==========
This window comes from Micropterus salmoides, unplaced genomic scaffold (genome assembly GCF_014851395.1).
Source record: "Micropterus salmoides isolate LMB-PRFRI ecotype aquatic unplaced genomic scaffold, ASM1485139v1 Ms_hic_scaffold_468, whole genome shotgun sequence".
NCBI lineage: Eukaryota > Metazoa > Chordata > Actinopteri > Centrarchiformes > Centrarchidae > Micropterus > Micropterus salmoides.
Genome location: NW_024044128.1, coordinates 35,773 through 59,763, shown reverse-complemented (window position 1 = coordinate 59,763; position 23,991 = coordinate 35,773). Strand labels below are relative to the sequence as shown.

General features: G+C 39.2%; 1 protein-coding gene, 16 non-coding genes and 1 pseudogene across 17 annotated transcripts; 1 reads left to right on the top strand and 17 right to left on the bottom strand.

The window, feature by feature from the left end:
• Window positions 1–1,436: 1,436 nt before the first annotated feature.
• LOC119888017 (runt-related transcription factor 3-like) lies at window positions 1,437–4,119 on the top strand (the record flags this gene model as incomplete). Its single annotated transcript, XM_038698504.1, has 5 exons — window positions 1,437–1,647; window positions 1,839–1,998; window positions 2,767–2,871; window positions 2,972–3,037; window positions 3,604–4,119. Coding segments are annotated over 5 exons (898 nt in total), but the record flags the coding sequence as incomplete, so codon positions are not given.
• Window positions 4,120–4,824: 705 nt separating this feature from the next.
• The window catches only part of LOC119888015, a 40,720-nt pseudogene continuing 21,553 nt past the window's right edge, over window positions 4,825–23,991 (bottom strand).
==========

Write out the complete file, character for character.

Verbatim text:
This window comes from Micropterus salmoides, unplaced genomic scaffold (genome assembly GCF_014851395.1).
Source record: "Micropterus salmoides isolate LMB-PRFRI ecotype aquatic unplaced genomic scaffold, ASM1485139v1 Ms_hic_scaffold_468, whole genome shotgun sequence".
NCBI lineage: Eukaryota > Metazoa > Chordata > Actinopteri > Centrarchiformes > Centrarchidae > Micropterus > Micropterus salmoides.
Genome location: NW_024044128.1, coordinates 35,773 through 59,763, shown reverse-complemented (window position 1 = coordinate 59,763; position 23,991 = coordinate 35,773). Strand labels below are relative to the sequence as shown.

General features: G+C 39.2%; 1 protein-coding gene, 16 non-coding genes and 1 pseudogene across 17 annotated transcripts; 1 reads left to right on the top strand and 17 right to left on the bottom strand.

The window, feature by feature from the left end:
• Window positions 1–1,436: 1,436 nt before the first annotated feature.
• LOC119888017 (runt-related transcription factor 3-like) lies at window positions 1,437–4,119 on the top strand (the record flags this gene model as incomplete). Its single annotated transcript, XM_038698504.1, has 5 exons — window positions 1,437–1,647; window positions 1,839–1,998; window positions 2,767–2,871; window positions 2,972–3,037; window positions 3,604–4,119. Coding segments are annotated over 5 exons (898 nt in total), but the record flags the coding sequence as incomplete, so codon positions are not given.
• Window positions 4,120–4,824: 705 nt separating this feature from the next.
• The window catches only part of LOC119888015, a 40,720-nt pseudogene continuing 21,553 nt past the window's right edge, over window positions 4,825–23,991 (bottom strand).